Earned Value Analysis (EVA) is a favorite yet controversial tool for project management that provides an objective measurement of project performance in terms of its scope (tasks), schedule (time) and budget (cost). Supporters claim EVA measures how much of the time and money budgeted for a project is "earned." Its detractors say EVA can misrepresent true project status in either schedule or expenditures.
Earned Value Analysis
EVA uses the planned schedule and budget along with what has actually occurred to develop three values that indicate the relative health of a project. These values are: Planned Value (PV), which is the budgeted cost of tasks that should be complete; Earned Value (EV), which is the total budgeted costs of complete tasks; and Actual Cost (AC), which is the total expenditures to-date.
Example: The project budget is $100,000. Sixty percent of the tasks should be complete, so PV is $60.000. Only 50 percent of the tasks are actually complete, making EV $50,000. AC is $65,000.
EVA calculates two variances: cost variance (CV) = EV - AC, and schedule variance (SV) = EV - PV.
Using the values in Section 1, CV is minus $15,000. It has cost $65,000 to complete $50,000 of planned work. SV is minus $10,000. The project is behind schedule by $10,000 worth of work.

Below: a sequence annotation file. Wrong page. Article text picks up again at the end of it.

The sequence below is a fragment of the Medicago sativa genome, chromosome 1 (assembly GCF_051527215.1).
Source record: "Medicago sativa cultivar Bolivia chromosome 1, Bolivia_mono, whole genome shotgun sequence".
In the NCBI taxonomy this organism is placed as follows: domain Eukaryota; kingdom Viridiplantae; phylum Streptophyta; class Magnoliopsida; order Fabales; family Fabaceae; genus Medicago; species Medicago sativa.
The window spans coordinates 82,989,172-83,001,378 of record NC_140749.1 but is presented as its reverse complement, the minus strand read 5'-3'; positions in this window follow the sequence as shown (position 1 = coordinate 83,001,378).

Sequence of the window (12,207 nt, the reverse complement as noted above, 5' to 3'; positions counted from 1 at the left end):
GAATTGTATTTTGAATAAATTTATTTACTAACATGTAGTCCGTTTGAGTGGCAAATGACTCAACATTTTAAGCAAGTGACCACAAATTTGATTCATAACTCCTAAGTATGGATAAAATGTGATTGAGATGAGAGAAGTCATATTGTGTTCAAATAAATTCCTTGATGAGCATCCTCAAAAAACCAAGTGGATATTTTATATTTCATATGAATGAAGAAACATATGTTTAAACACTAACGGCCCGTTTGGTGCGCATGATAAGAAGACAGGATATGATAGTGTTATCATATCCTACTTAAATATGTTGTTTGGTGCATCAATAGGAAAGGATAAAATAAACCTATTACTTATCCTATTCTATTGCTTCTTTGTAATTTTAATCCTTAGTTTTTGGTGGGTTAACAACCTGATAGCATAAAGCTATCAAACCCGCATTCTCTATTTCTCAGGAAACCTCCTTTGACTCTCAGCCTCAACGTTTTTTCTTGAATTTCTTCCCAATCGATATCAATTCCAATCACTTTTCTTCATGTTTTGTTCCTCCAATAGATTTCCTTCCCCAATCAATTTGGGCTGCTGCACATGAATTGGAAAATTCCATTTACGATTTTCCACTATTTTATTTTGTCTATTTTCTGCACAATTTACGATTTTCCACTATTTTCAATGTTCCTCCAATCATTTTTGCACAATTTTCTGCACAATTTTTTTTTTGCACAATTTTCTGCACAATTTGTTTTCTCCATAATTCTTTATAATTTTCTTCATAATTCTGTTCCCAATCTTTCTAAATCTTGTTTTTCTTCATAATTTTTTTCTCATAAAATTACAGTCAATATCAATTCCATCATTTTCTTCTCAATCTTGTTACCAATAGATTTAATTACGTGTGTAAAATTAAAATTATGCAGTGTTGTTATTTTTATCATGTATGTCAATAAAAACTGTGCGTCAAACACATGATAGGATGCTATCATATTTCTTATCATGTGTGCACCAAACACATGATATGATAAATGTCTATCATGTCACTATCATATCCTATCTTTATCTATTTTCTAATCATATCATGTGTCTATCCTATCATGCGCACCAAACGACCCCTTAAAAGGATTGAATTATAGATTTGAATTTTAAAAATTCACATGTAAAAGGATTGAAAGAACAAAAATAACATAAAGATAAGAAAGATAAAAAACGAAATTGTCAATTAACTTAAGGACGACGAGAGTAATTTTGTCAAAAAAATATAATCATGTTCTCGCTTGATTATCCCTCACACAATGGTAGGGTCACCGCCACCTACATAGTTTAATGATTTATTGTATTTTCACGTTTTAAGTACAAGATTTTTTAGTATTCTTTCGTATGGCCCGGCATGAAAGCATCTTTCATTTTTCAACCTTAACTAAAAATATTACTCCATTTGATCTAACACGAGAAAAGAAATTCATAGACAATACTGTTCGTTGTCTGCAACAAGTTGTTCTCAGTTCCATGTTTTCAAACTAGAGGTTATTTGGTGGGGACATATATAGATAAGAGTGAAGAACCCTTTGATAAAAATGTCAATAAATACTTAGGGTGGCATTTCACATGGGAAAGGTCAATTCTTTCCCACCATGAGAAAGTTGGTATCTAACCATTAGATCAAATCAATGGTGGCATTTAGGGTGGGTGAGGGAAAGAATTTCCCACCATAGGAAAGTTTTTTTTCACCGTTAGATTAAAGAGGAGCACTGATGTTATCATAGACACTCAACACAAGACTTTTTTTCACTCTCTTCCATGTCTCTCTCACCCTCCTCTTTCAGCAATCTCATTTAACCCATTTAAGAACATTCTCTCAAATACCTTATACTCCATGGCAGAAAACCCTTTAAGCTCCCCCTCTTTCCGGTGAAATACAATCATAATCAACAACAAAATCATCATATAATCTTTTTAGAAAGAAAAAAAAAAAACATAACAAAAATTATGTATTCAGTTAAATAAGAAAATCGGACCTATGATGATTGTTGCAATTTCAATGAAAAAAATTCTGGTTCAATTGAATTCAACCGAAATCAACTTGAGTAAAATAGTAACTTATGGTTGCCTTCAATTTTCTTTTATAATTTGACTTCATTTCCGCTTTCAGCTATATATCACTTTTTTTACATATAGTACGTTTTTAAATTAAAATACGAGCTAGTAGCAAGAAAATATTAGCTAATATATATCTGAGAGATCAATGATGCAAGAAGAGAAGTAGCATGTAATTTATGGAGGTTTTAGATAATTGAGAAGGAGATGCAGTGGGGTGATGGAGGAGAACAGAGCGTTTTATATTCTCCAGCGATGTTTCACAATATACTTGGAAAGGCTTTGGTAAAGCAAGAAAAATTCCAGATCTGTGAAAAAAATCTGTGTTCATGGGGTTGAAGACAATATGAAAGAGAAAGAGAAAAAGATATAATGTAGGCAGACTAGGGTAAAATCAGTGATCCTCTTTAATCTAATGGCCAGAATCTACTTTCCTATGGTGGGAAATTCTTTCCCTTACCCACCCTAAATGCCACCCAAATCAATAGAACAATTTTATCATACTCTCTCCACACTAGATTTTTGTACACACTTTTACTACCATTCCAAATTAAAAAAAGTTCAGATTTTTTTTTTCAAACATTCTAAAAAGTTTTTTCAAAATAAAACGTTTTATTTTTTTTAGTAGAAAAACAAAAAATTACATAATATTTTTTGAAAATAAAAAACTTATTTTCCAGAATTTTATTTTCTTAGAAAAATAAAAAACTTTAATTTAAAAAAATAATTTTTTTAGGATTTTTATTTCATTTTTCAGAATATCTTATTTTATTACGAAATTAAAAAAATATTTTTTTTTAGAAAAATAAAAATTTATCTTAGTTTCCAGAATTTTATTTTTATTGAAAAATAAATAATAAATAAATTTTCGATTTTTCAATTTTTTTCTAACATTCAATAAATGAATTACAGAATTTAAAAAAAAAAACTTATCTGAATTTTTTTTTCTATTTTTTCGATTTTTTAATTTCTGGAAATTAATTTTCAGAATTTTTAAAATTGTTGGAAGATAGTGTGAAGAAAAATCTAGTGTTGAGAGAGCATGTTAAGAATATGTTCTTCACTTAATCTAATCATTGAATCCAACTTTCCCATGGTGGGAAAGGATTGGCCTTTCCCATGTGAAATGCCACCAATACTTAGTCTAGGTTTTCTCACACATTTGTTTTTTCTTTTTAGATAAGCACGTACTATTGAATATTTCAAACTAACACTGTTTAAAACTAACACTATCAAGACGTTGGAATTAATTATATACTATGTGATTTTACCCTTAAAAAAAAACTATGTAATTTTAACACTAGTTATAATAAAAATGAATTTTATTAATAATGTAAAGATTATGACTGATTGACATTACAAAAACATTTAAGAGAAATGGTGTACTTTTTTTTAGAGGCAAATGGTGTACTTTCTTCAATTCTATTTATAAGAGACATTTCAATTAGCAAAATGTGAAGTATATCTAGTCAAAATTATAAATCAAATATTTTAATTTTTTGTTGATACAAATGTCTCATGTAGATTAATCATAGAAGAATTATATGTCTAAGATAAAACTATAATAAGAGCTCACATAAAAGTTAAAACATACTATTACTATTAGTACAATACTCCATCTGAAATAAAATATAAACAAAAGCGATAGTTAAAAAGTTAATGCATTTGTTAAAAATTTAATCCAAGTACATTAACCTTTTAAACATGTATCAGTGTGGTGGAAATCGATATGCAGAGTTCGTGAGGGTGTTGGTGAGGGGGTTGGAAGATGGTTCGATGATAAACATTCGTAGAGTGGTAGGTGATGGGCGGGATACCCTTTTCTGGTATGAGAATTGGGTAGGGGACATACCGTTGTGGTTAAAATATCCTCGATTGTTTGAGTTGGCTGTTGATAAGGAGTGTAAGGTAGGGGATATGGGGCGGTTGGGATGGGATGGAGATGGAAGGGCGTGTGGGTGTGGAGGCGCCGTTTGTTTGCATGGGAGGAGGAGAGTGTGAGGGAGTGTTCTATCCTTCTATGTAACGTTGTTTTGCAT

Two indexes indicate the performance of the project. Cost performance index (CPI) = EV/AC. Schedule performance index (SPI) = EV/PV. Using the data in Sections 1 and 2, CPI is 0.77 and SPI is 0.83.
If the indexes are equal to one, the project is on schedule/on budget; less than one, the project is behind schedule/over budget; and greater than one, the project is ahead of schedule/under budget.
Once a project is over/under budget, CPI remains essentially the same for the remainder of the project, unless EV or AC changes significantly. CPI is dependent on AC for accuracy. If AC does not include all appropriate costs and payments, CPI can be unreliable.
EVA cannot tell a critical task from a noncritical task. SPI may be misleading when an ahead-of-schedule noncritical task overshadows a behind-schedule critical task. The SPI may indicate a healthier project than actual reality.
Why Not EVA?
Project managers give many reasons for not using EVA, including expense to implement, requires EVA software, involves many others in many departments, divulges more information than desired and it is too complex.
If the project scope, schedule or budget is ill-defined, its goals and outcomes are vague, the Work Breakdown Structure (WBS) is incomplete, the AC collection system does not report costs timely, management exerts undue influence or distraction, or the time to properly setup data is not available, EVA may be a waste of time.
- Earned Value.com; SPI is not a good index at the end of a project; Rodrigo Buzeta; 2011
- ICEC; Earned Value Analysis – Why it Doesn't Work; Joseph A Lukas; 2008
- Comprehensive Consulting Solutions, Inc.; Accuracy through Scope Management; 2007
- TimeTiger.com; The Value of Earned Value; Shawn Nisenboim ; 2003
Ron Price, MBA, has extensive senior level experience in business, information technology, and education. Under his pen name Ron Gilster, Price has written over 40 books for several leading publishers on a topics ranging from business and finance to IT certifications to real estate.